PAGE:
“God so loved the world that He gave His only Son”
Reflections on the readings for the Feast of the Exaltation of the Holy Cross (September 14, 2020): NM 21:4-9; PS 78:1-2,34-35,36-37,38; PHIL 2:6-11; JN 3:13-17
MISSIO offers “Preaching Mission,” as a homily help, providing connections to mission from the readings of Sundays, Feast Days and Holy Days.
The followers of our Lord in the early centuries of the Church knew the cross primarily as a torturous form of capital punishment employed by the Romans. Over time, they adopted it as the sign of salvation...
On this feast, we gather in exalting the Holy Cross on which Jesus died for our sins. Discarded and possibly buried to prevent Christians from finding it, it was discovered in 326 A.D. by St. Helena, the mother of the Roman Emperor Constantine who had gone to Jerusalem in hopes of finding the cross. After excavations, three were found at Calvary, presumably two held the thieves crucified with Christ. It is believed that the true cross was determined when someone who was dying was healed upon touching one of them. The Church of the Holy Sepulcher was built on the site at the order of Constantine who had already ended the persecution of Christians. The current Basilica is still the focus of pilgrimages by Christians from around the world.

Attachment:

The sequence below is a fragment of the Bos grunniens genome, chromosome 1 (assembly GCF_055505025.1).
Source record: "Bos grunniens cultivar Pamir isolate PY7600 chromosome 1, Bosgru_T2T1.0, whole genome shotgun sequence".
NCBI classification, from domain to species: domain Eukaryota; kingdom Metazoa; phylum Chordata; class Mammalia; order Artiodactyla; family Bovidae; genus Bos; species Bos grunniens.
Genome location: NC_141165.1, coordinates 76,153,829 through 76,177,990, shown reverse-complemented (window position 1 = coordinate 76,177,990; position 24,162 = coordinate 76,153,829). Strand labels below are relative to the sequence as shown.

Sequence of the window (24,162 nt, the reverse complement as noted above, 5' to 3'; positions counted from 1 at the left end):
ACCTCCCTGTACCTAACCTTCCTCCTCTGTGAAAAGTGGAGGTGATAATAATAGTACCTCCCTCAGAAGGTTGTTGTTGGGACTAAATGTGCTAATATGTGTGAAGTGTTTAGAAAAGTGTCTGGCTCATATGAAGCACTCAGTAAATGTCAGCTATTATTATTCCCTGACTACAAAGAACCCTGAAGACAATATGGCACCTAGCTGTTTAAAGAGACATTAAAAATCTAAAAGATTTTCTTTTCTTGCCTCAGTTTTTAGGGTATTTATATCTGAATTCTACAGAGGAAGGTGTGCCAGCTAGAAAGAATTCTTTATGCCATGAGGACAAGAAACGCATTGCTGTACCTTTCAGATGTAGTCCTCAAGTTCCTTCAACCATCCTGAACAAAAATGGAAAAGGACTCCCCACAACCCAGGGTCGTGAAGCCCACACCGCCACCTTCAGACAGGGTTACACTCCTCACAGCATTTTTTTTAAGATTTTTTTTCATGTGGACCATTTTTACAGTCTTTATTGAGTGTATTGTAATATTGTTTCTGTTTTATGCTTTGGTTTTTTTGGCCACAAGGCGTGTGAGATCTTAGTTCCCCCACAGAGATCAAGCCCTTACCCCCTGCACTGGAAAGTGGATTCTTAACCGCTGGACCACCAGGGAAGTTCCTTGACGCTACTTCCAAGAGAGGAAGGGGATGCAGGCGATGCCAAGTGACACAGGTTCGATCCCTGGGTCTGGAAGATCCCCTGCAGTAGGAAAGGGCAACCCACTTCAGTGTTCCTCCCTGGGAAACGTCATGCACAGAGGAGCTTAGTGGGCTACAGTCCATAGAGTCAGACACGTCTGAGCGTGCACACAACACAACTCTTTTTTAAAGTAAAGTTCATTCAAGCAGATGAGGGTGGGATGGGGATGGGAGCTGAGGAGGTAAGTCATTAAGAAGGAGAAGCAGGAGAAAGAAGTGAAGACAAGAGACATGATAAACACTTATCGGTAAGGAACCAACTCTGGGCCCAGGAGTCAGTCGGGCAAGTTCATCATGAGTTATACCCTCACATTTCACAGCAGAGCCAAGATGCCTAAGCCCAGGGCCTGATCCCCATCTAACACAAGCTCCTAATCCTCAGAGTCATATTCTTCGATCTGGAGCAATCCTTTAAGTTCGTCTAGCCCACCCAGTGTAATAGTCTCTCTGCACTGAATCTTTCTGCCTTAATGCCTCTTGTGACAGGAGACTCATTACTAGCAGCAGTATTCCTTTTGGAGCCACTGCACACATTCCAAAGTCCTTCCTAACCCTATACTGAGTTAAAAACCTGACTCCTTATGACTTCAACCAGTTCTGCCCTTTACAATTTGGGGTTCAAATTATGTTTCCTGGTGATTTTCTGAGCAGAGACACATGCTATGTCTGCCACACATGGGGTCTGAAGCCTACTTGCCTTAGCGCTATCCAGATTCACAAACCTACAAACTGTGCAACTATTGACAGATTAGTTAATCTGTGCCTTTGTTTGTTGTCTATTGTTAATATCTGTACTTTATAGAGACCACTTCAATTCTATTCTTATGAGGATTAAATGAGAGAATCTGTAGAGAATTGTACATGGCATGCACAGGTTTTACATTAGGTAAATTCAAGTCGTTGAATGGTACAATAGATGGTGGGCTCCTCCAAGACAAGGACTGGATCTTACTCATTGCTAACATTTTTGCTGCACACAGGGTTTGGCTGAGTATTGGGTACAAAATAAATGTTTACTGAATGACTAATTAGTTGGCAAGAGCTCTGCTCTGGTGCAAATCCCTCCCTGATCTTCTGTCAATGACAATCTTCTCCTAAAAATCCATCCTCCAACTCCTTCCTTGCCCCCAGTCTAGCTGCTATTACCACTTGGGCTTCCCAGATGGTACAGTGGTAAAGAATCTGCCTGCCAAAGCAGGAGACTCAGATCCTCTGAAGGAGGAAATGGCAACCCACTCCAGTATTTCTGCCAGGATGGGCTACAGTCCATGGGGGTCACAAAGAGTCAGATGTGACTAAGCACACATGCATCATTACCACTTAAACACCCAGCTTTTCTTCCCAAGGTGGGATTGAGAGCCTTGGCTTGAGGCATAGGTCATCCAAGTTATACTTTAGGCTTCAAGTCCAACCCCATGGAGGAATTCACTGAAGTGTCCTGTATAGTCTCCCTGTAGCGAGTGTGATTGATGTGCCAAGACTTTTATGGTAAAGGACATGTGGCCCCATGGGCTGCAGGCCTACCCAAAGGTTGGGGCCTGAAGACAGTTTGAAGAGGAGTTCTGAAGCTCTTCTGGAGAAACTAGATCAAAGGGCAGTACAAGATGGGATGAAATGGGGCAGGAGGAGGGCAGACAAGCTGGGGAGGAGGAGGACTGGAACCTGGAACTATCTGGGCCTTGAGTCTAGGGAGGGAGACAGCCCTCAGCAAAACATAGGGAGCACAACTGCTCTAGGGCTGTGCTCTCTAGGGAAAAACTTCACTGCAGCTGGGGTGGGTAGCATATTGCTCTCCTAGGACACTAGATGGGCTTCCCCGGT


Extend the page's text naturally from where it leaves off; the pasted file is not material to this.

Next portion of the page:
The followers of our Lord in the early centuries of the Church knew the cross primarily as a torturous form of capital punishment employed by the Romans. Over time, they adopted it as the sign of salvation that the Son of God embraced in order to redeem the whole world from sin and death. In the Gospel reading today, we hear Jesus say, “No one has gone up to heaven except the one who has come down from heaven, the Son of Man. And just as Moses lifted up the serpent in the desert, so must the Son of Man be lifted up, so that everyone who believes in Him may have eternal life” (John 3:13-15). Christ reminded His listeners of a time during the 40 years that Moses led the Jewish people after escaping Egypt. They rebelled and complained bitterly against God who sent serpents to bite them. When Moses interceded, God told him to make a bronze model of the serpent and mount it on a pole and raise it for all to see. Anyone who had been bitten had only to look at the image; then, in their faith and obedience, they were saved. Christ allowed Himself to be nailed to a cross to rescue every person for the glory of eternal life with Him.